My Love Affair with the Museum of London

Seven years ago, I fell in love: not with my now-wife, but with the Museum of London. Cultural history? Check. Digital engagement? Check. Archaeological archive, with bonus mudlarking? Check

I first came across the Museum of London during my MA in Medieval Studies at the University of York, many moons ago. As part of my research, I asked if I could view some of the artefacts in the museum’s extensive collection. To my great surprise, the museum said yes, and down I went to London, fresh faced and fancy-free, to experience one of the defining moments of my short time in academia.

I’ll never forget how it felt to handle a fourteenth century pilgrim badge: to hold a seven hundred year-old object that you’ve read, written, and hypothesised about. It really was amazing, and I’ll always be hugely grateful to the Museum for the experience.

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Medieval pilgrim badge
After my appointment and with some time to kill before my train back to York, I wandered round the museum, and was seriously impressed at the standard of work and care that clearly goes into the collections.

Seven years on, and – like a good friend you’ve not seen in years – I felt able to pick up from where I’d left off. My personal highlights are the medieval section (albeit a little out dated, it boasts a fantastic collection of everyday objects that Londoners would have used), and The People’s City, which explores one of the most significant and defining periods of London’s colourful history.

… But I digress. The purpose of this blog is to review the Museum’s latest offering; it’s headline exhibition, Fire! Fire!

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A seventeenth century fire fighting hat
‘I can’t imagine what it must have been like to see your city devoured in such a short space of time’.

Curator Meriel Jeater isn’t wrong. Fire! Fire! certainly does its best to capture the horror and devastation of the city’s Great Fire of 1666, focussing on the story of ordinary Londoners caught up in extraordinary times. From the smouldering piles of rubble where whole streets once stood, to the destruction of people’s livelihoods and homes, this exhibition certainly packs a punch.

Whilst fewer than ten Londoners lost their lives in the fire, many had little to live for once the flames had died out. Left homeless and destitute, Fire! Fire! explores the psyche of those who lost it all. Where did they go? How did they feel? Who did they blame? You can even play an interactive game which maps out your options on how to stop the fire before it reached your house, albeit often in vain.

It also highlights the resilience of Londoners – a common thread throughout the Museum’s collections – in rebuilding their beloved city, the legacy of the fire (namely Wren’s London) and improved fire fighting techniques. The ironic similarity between the medieval Parish system, which saw neighbours banding together to fight fires, and the post-recession notion of ‘Big Society’ was also not lost on me…

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The remnants and x-rays of an ironmonger’s stock, lost in the fire
Fire! Fire! begins in re-imagined Pudding Lane, where the inferno began. It is here where we are treated to our first of many excellent digital displays, the design of which was inspired by seventeenth century engravings. The display depicts the owners of a bakery waking up to discover a fire in their house. Next up, we enter a giant oven, with a London map from the period ingeniously projected onto dough. This second digital display tracks the spread of the fire in real-time, highlighting the disastrous impact of the fire on the city, in such a short space of time.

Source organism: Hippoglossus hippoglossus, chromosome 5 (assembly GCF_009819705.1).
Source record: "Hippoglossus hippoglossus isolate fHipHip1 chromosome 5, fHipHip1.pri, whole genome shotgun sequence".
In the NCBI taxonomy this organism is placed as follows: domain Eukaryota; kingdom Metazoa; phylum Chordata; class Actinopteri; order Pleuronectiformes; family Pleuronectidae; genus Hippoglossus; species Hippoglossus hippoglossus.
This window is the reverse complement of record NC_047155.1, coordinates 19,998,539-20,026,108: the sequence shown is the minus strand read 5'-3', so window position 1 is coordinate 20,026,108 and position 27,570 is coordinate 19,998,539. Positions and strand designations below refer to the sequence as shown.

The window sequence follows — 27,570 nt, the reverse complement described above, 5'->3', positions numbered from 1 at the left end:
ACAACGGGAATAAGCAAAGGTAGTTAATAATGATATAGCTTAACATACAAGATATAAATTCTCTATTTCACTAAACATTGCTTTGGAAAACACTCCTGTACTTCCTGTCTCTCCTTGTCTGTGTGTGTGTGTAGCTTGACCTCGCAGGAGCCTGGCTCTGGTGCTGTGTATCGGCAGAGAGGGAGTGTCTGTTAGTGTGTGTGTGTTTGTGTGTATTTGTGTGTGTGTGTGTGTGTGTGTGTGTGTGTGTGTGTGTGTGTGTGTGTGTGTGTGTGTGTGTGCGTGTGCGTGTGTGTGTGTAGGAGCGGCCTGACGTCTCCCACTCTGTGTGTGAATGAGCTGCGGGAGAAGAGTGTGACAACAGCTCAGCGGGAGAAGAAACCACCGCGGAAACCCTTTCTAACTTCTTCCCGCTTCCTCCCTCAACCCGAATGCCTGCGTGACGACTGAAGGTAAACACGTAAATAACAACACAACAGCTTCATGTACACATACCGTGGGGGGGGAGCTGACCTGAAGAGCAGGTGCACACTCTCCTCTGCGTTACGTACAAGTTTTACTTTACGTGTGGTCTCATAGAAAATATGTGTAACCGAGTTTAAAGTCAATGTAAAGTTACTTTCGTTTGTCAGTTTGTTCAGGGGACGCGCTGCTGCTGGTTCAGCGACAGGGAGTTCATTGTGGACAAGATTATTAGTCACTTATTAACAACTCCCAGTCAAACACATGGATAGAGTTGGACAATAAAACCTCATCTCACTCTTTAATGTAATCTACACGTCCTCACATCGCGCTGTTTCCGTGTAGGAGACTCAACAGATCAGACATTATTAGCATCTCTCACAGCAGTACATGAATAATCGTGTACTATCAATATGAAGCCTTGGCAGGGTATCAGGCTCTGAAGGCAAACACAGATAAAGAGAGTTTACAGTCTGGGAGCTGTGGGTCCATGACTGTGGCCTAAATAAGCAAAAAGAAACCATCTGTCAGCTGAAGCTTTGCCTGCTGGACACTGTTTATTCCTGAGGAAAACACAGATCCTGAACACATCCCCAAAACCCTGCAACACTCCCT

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Born and bread in London: an innovative digital display
Another stand-out feature of the exhibition is the wider engagement the Museum is undertaking with young people, using Minecraft. Over a coffee, Digital Learning Co-ordinator and Project Lead Josh Blair told me:

‘With a global reach of over one hundred million people, Minecraft is one of the most popular video games of all time. It’s reach, combined with its immersive nature, make it an ideal engagement tool for children, families and young people looking to learn more about the Great Fire of London’.

‘This will be an entirely immersive experience – you’ll be able to walk down Pudding Lane, learn firsthand about the factors that sparked the flames, and see the fire spread throughout the city. So far, the reception from the Minecraft community has been really positive. We are hopeful that we’ll be able to reach an entirely new audience using this platform’.

An ambitious new initiative, the Museum of London is one of the first museums in the UK to use this platform in this manner. The game will be released in three stages; the first, which will be available from July 29, is based on an original map from the period of burnt London. The map will play as a treasure hunt, with players exploring the city in search of audio clips, which explain how the events of the fire unfolded.

The second map, which will be released in September for the 350th anniversary of the fire, will present a series of mini-games: evacuating residents, fighting fires, and meeting famous figures from the time. The final stage will be released in February 2017, where gamers will have the opportunity to craft their own revitalised London. Upon release, all maps will be downloadable to a PC or Mac from the Museum of London’s website.

Check out the preview below – it looks amazing!

Suffice to say, this exhibition is pretty darn cool (pun fully intended). If you’re in London, go check it out!

Fire! Fire! runs from July 23 2016 – April 17 2017. Book your tickets here

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